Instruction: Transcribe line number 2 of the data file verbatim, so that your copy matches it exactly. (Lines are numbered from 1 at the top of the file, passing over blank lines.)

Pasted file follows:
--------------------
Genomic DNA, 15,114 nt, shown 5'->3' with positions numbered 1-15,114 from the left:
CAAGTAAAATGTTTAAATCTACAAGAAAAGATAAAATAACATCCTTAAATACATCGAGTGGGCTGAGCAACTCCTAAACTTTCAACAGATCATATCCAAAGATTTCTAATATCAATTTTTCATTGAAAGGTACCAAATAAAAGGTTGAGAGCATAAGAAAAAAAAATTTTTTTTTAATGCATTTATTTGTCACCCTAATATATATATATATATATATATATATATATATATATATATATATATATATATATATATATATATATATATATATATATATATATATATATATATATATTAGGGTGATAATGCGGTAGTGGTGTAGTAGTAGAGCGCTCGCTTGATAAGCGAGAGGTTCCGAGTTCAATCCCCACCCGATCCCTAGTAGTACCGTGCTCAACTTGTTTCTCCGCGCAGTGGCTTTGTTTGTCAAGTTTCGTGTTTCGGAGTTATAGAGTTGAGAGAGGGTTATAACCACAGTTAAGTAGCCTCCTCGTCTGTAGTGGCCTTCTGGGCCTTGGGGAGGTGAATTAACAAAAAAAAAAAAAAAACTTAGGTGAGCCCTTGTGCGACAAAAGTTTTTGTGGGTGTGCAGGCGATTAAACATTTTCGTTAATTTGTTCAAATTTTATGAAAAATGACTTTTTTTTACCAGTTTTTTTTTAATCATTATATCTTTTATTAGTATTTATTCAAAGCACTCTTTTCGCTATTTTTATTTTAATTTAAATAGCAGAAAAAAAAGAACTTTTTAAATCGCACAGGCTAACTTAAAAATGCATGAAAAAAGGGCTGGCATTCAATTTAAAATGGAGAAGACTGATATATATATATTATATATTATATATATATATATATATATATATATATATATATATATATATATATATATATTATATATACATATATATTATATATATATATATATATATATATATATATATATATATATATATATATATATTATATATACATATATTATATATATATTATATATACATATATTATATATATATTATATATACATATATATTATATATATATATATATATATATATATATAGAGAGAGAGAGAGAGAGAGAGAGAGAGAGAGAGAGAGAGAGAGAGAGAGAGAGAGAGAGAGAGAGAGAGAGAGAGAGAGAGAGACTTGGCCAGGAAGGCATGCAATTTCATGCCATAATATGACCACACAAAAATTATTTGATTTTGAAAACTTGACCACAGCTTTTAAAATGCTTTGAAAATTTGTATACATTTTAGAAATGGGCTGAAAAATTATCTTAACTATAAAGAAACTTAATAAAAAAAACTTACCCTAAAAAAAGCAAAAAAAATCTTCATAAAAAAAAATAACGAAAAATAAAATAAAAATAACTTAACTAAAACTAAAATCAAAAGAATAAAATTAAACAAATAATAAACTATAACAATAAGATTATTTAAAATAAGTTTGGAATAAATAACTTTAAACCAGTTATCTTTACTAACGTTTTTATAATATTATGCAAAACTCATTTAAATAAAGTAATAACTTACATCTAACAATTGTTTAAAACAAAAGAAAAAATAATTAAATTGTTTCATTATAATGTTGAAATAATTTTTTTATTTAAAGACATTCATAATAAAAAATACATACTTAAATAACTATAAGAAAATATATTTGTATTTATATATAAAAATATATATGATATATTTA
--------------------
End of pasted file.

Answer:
CAAGTAAAATGTTTAAATCTACAAGAAAAGATAAAATAACATCCTTAAATACATCGAGTGGGCTGAGCAACTCCTAAACTTTCAACAGATCATATCCAAAGATTTCTAATATCAATTTTTCATTGAAAGGTACCAAATAAAAGGTTGAGAGCATAAGAAAAAAAAATTTTTTTTTAATGCATTTATTTGTCACCCTAATATATATATATATATATATATATATATATATATATATATATATATATATATATATATATATATATATATATATATATATATATATATATATATATATTAGGGTGATAATGCGGTAGTGGTGTAGTAGTAGAGCGCTCGCTTGATAAGCGAGAGGTTCCGAGTTCAATCCCCACCCGATCCCTAGTAGTACCGTGCTCAACTTGTTTCTCCGCGCAGTGGCTTTGTTTGTCAAGTTTCGTGTTTCGGAGTTATAGAGTTGAGAGAGGGTTATAACCACAGTTAAGTAGCCTCCTCGTCTGTAGTGGCCTTCTGGGCCTTGGGGAGGTGAATTAACAAAAAAAAAAAAAAAACTTAGGTGAGCCCTTGTGCGACAAAAGTTTTTGTGGGTGTGCAGGCGATTAAACATTTTCGTTAATTTGTTCAAATTTTATGAAAAATGACTTTTTTTTACCAGTTTTTTTTTAATCATTATATCTTTTATTAGTATTTATTCAAAGCACTCTTTTCGCTATTTTTATTTTAATTTAAATAGCAGAAAAAAAAGAACTTTTTAAATCGCACAGGCTAACTTAAAAATGCATGAAAAAAGGGCTGGCATTCAATTTAAAATGGAGAAGACTGATATATATATATTATATATTATATATATATATATATATATATATATATATATATATATATATATATATATATTATATATACATATATATTATATATATATATATATATATATATATATATATATATATATATATATATATATTATATATACATATATTATATATATATTATATATACATATATTATATATATATTATATATACATATATATTATATATATATATATATATATATATATATAGAGAGAGAGAGAGAGAGAGAGAGAGAGAGAGAGAGAGAGAGAGAGAGAGAGAGAGAGAGAGAGAGAGAGAGAGAGAGAGAGAGACTTGGCCAGGAAGGCATGCAATTTCATGCCATAATATGACCACACAAAAATTATTTGATTTTGAAAACTTGACCACAGCTTTTAAAATGCTTTGAAAATTTGTATACATTTTAGAAATGGGCTGAAAAATTATCTTAACTATAAAGAAACTTAATAAAAAAAACTTACCCTAAAAAAAGCAAAAAAAATCTTCATAAAAAAAAATAACGAAAAATAAAATAAAAATAACTTAACTAAAACTAAAATCAAAAGAATAAAATTAAACAAATAATAAACTATAACAATAAGATTATTTAAAATAAGTTTGGAATAAATAACTTTAAACCAGTTATCTTTACTAACGTTTTTATAATATTATGCAAAACTCATTTAAATAAAGTAATAACTTACATCTAACAATTGTTTAAAACAAAAGAAAAAATAATTAAATTGTTTCATTATAATGTTGAAATAATTTTTTTATTTAAAGACATTCATAATAAAAAATACATACTTAAATAACTATAAGAAAATATATTTGTATTTATATATAAAAATATATATGATATATTTA